Dynamics of the benthic boundary layer and seafloor contributions to oxygen depletion on the Oregon inner shelf

TitleDynamics of the benthic boundary layer and seafloor contributions to oxygen depletion on the Oregon inner shelf
Publication TypeJournal Article
Year of Publication2014
AuthorsMcCann-Grosvenor, K, Reimers, CE, Sanders, RD
JournalContinental Shelf Research
Type of ArticleJournal Article
KeywordsBenthic boundary layer, Eddy correlation, Hypoxia, Oregon shelf, Oxygen consumption, Permeable sediments

1. Introduction
2. Material and methods
3. Results
4. Discussion
Appendix A. Supplementary materials
Figures (11)
Fig. 1. Bathymetric and multibeam backscatter map of study site (prepared by C
Fig. 2. Digital images of seafloor taken by BOXER camera system in (A) September 2009…
Fig. 3. Stacked measurements of (A) chlorophyll-α and phaeophytin-α contents and (B)…
Fig. 4. Sediment formation factor (FF) and O2 microprofiles measured in situ
Fig. 5. EC time-series data from April 2009 with date and local time along the top…
Fig. 6. EC time-series data from June 2009
Tables (3)
Table 1
Table 2
Table 3
Extras (1)
Supplementary material
Continental Shelf Research
Volume 84, 1 August 2014, Pages 93-106
Continental Shelf Research
Research papers
Dynamics of the benthic boundary layer and seafloor contributions to oxygen depletion on the Oregon inner shelf
Author links open overlay panelKristinaMcCann-GrosvenorClare E.ReimersRhea D.Sanders
https://doi.org/10.1016/j.csr.2014.05.010Get rights and content

Eddy correlation O2 fluxes were measured in 2009 at a 30 m site off Newport, OR.

High flux contributions occurred at times at the frequencies of surface waves.

The rate of change of O2 concentration was negatively correlated with fluxes.

The benthic O2 flux was primarily into the bed (−18±3 mmol m−2 d−1).

Inner shelf benthic O2 fluxes were 2–5 times greater than fluxes on the mid-shelf.

Measurement of in situ O2 consumption and production within permeable sediments, such as those found over the Oregon–Washington inner shelf, has traditionally been done using methods that isolate the sediments from the dynamic influences of currents and wave motions. Modified from atmospheric research, the non-invasive eddy correlation technique can be used to characterize benthic boundary layer dynamics and measure O2 flux across the sediment–water interface without excluding the natural hydrodynamic flow. In 2009, eddy correlation measurements were made in 5 discrete months with varying conditions at a 30 m site off Yaquina Head, Newport, OR. The O2 flux was found to be primarily into the bed (−18±3 mmol m−2 d−1; mean±SE, n=137 15-min bursts) but was sensitive to non-steady state changes in O2 concentrations caused by the differential advection of water masses with variable mean O2 concentrations. Important contributions to O2 eddy fluxes at surface wave frequencies were seen in eddy correlation cospectra and these are interpreted as being indicative of consumption enhanced by advective transport of O2 into the bed. The sediments were deposits of fine sand with permeabilities of 1.3–4.7×10−11 m2 and wave-generated ripples. Sediment pigment and organic carbon concentrations were low (chlorophyll-α: 0.02–0.45 μg g−1, phaeophytin-α: 0.38–1.38 μg g−1 and organic carbon: 0.05–0.39% dry wt in discrete depth intervals from cores collected between March and October), but it was evident that during the summer fresh pigments were trapped in the sand and rapidly mixed over the uppermost 0–13 cm. From these results it is inferred that physical forcing associated largely with waves and currents may accentuate the role of sediment-covered inner shelf habitats as a regional O2 sink compared to the middle shelf. In effect, the action of waves and currents in the benthic boundary layer enables aerobic respiration that counterbalances the oxygenation of the water column by primary production and mixing in the surface layer.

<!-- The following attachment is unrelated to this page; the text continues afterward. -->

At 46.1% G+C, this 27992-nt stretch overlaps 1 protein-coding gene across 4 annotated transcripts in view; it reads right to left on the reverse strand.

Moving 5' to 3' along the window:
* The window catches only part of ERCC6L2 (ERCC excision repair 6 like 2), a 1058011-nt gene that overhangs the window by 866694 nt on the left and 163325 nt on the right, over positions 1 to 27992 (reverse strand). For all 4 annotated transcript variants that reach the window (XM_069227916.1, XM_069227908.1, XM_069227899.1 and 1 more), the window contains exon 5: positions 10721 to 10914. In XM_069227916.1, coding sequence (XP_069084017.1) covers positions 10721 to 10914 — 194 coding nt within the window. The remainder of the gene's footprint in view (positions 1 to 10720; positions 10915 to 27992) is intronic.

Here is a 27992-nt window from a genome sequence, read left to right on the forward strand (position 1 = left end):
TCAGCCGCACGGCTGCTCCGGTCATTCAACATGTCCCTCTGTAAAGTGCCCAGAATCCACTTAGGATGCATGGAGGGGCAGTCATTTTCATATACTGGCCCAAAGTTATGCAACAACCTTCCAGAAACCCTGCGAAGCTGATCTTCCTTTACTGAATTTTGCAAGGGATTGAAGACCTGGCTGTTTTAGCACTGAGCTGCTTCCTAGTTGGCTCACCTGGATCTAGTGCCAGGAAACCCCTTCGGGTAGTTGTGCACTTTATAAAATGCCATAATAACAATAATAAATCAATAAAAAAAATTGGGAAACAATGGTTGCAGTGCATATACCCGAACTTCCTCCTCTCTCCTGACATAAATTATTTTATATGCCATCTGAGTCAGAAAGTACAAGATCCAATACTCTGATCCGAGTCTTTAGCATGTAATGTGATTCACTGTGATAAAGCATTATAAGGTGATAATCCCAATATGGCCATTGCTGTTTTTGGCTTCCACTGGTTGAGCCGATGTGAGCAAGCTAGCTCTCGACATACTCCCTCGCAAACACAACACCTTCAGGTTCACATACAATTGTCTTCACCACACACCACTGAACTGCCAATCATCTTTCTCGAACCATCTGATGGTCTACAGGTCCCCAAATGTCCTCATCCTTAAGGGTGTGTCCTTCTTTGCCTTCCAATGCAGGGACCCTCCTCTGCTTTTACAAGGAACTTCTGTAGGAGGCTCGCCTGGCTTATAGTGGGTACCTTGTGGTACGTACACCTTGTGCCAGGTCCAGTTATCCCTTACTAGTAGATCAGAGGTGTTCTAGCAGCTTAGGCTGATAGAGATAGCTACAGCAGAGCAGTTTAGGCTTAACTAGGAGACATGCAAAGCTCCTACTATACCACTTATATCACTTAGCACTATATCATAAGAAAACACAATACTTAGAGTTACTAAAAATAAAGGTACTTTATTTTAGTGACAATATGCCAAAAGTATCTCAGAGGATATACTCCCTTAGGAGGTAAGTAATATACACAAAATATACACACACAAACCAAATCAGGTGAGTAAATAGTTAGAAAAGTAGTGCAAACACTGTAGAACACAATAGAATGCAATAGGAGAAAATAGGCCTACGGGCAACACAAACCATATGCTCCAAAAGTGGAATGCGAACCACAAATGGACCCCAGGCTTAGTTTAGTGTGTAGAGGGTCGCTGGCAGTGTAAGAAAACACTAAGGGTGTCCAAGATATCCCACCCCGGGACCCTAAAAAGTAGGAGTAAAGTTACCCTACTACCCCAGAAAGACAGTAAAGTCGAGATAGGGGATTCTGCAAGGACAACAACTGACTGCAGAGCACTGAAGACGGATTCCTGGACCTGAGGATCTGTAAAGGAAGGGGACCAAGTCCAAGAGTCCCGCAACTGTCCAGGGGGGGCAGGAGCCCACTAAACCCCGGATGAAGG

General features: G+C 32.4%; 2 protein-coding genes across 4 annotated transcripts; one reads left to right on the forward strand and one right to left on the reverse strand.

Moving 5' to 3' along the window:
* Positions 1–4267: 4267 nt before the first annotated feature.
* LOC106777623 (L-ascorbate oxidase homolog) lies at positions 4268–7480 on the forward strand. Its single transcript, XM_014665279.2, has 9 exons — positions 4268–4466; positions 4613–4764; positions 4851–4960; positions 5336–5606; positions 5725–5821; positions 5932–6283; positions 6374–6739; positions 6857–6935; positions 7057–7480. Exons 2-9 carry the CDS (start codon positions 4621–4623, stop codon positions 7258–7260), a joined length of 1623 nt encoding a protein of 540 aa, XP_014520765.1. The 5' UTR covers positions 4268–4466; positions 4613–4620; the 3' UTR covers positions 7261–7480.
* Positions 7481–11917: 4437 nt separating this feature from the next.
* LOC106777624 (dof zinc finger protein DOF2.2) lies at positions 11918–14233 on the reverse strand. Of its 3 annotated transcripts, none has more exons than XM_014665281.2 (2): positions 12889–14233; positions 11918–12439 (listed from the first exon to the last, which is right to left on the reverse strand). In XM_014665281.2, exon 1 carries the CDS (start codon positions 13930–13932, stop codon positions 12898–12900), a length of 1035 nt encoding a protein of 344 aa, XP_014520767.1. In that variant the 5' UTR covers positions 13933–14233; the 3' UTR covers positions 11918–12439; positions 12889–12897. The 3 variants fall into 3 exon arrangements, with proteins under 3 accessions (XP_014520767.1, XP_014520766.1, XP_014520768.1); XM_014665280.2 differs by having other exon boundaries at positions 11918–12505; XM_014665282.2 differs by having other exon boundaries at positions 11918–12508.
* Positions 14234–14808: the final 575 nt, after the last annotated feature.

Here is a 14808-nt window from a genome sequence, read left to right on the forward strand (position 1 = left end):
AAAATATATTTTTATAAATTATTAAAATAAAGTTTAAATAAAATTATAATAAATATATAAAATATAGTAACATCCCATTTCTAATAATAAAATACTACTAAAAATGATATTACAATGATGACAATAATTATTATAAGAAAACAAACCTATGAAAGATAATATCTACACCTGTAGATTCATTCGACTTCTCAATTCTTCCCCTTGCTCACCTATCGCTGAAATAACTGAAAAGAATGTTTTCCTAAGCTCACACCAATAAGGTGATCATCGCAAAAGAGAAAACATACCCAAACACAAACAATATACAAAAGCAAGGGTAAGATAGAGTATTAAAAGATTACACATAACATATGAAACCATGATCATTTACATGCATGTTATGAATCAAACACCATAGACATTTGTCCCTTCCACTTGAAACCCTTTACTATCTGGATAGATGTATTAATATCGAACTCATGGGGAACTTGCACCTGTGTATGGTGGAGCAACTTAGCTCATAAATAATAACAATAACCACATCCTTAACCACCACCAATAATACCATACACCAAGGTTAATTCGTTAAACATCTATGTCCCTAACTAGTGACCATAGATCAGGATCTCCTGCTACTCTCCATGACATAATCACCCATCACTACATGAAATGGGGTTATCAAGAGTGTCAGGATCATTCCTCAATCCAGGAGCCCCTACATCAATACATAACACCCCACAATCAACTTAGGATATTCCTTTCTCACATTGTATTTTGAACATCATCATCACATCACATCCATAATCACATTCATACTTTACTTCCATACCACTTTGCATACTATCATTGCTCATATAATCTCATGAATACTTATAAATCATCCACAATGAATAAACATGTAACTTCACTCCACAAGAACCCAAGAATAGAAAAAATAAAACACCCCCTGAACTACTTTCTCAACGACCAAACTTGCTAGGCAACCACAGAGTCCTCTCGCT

Coastal Endurance